The Justice Department raided the Gibson Guitar factory in Nashville on Wednesday morning. From a Gibson press release:
On August 24, 2011, around 8:45 a.m. CDT, agents for the federal government executed four search warrants on Gibson’s facilities in Nashville and Memphis and seized several pallets of wood, electronic files and guitars. Gibson had to cease its manufacturing operations and send workers home for the day, while armed agents executed the search warrants. Gibson has fully cooperated with the execution of the search warrants.
This actually happened once before:
In 2009, more than a dozen agents with automatic weapons invaded the Gibson factory in Nashville. The Government seized guitars and a substantial amount of ebony fingerboard blanks from Madagascar. To date, 1 year and 9 months later, criminal charges have NOT been filed, yet the Government still holds Gibson’s property.
Why is the Justice Department invading Gibson’s factory and seizing its property, without filing any charges? Do they think illegal materials might be hidden inside the guitars? Or, given recent history, were they trying to hide illegal guns inside guitars headed for Mexico?
No, this is all about the wood the guitars are made from. As the Wall Street Journal explains:
The question in the first raid seemed to be whether Gibson had been buying illegally harvested hardwoods from protected forests, such as the Madagascar ebony that makes for such lovely fretboards. And if Gibson did knowingly import illegally harvested ebony from Madagascar, that wouldn’t be a negligible offense. Peter Lowry, ebony and rosewood expert at the Missouri Botanical Garden, calls the Madagascar wood trade the “equivalent of Africa’s blood diamonds.” But with the new raid, the government seems to be questioning whether some wood sourced from India met every regulatory jot and tittle.
What jots and tittles would those be? This isn’t some kind of environmental crisis. I don’t suppose Gibson’s musician clientele would tolerate one of those. According to the Gibson statement:
The wood the Government seized on August 24 is from a Forest Stewardship Council certified supplier and is FSC Controlled, meaning that the wood complies with the standards of the Forest Stewardship Council, which is an industry-recognized and independent, not-for-profit organization established to promote responsible management of the world’s forests. FSC Controlled Wood standards require, among other things, that the wood not be illegally harvested and not be harvested in violation of traditional and civil rights. See www.fsc.org for more information. Gibson has a long history of supporting sustainable and responsible sources of wood and has worked diligently with entities such as the Rainforest Alliance and Greenpeace to secure FSC certified supplies. The wood seized on August 24 satisfied FSC standards.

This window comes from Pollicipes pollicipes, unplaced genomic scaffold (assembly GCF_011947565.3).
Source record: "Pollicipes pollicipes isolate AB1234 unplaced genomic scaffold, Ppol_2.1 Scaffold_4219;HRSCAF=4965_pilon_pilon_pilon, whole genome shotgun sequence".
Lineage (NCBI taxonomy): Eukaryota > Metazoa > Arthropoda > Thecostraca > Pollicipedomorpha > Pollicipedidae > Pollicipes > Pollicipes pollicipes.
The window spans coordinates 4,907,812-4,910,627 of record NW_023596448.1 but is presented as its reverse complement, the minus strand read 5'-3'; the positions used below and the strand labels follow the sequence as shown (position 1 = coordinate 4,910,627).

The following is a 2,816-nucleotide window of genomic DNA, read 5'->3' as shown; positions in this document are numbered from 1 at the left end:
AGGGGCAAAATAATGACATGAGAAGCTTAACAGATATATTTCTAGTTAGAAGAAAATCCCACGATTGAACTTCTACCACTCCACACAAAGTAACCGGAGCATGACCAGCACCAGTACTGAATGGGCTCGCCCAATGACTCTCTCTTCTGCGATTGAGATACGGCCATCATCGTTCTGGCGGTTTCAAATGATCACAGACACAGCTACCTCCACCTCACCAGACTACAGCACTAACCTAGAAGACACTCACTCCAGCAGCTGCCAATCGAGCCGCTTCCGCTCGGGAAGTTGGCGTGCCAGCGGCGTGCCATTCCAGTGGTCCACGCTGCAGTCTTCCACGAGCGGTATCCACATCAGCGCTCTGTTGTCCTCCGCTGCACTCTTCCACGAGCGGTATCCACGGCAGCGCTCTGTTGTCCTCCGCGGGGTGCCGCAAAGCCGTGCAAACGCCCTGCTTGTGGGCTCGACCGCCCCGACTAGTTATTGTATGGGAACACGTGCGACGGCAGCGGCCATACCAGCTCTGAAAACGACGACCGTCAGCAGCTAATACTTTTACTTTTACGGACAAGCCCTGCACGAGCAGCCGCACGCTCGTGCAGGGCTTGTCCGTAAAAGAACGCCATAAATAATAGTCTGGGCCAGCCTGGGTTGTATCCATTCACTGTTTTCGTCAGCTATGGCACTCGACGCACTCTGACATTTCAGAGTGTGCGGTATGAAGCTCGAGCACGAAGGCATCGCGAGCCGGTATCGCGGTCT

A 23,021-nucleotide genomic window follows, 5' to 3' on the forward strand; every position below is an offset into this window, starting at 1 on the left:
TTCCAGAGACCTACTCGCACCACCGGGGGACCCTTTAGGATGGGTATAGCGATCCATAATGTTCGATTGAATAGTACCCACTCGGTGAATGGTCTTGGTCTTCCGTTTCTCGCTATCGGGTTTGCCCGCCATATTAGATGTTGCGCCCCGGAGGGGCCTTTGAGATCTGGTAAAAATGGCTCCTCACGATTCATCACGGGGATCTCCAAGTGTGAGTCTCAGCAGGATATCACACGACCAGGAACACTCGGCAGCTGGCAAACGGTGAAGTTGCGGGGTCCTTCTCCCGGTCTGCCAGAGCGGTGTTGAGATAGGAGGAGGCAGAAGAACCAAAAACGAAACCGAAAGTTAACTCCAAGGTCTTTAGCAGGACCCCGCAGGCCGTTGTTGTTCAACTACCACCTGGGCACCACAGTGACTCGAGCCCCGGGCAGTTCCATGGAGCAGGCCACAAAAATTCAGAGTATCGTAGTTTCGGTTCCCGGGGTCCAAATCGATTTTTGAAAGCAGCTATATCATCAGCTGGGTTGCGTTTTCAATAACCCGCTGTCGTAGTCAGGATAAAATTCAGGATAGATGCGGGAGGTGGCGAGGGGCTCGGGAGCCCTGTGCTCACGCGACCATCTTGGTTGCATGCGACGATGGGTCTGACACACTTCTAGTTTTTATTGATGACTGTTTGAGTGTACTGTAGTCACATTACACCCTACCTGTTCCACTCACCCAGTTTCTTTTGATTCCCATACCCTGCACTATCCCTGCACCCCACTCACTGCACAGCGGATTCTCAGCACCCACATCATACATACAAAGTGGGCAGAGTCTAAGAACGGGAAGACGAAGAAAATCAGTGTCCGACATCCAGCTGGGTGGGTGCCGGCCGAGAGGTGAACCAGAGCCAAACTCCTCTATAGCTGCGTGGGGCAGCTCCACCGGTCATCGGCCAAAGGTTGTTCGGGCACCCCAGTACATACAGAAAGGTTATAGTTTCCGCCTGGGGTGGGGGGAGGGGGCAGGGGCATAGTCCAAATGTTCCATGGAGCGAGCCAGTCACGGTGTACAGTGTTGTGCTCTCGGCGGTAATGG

Well, it’s all about the Lacey Act, which the Memphis Daily News tells us “does not directly address conservation issues, but is about obeying all laws of the countries from which wood products are procured.” In other words, if you’re going to buy wood from India, you have to be in full compliance with Indian law.
Which Indian law did Gibson allegedly violate? Gibson Guitar CEO Henry Juszkiewicz told the Memphis Daily News the government refuses to explain the charges to him:
But Gibson’s CEO says his company has not been told what it did wrong and that he assumes the allegation is that some of the wood being used to manufacture the company’s guitars is illegal.
“Everything is sealed. They won’t tell us anything,” Juszkiewicz said, never raising his voice but pulling no punches in his defense of the storied guitar maker.
However, a Reuters report includes some speculation that it might be a weird Justice Department interpretation of a law the Indian government has not asked the American government to enforce:
“(The government) has suggested that the use of wood from India that is not finished by Indian workers is illegal, not because of U.S. law, but because it is the Justice Department’s interpretation of a law in India,” Juszkiewicz said.
If the same wood from the same tree was finished by Indian workers, the material would be legal, he said.
In an affidavit, agent John Rayfield of the U.S. Fish and Wildlife Service said U.S. Customs agents in June detained a shipment of sawn ebony logs from India.
The paperwork accompanying the shipment identified it fraudulently as Indian ebony fingerboards for guitars and it did not say it was going to Gibson, the affidavit said.
In July, agents observed Indian ebony and rosewood delivered to a storage facility for Gibson, according to the affidavit, which asked permission to seize Gibson’s business computers.
Juszkiewicz vented his frustrations to the Memphis Daily News:
“The federal bureaucracy is just out of hand,” Juszkiewicz said. “And it seems to me there’s almost a class warfare of companies versus people, rich versus poor, Republicans versus Democrats … and there’s just a lack of somebody that stands up and says, ‘I’m about everyone. I’m really about America and doing what’s good for the country and not fighting these little battles.’”
“We feel totally abused. We believe the arrogance of federal power is impacting me personally, our company personally and the employees here in Tennessee, and it’s just plain wrong.”
I can’t imagine why we have stagnant GDP growth and chronic high unemployment! The Obama Administration is actively at war with every business they don’t choose to subsidize.
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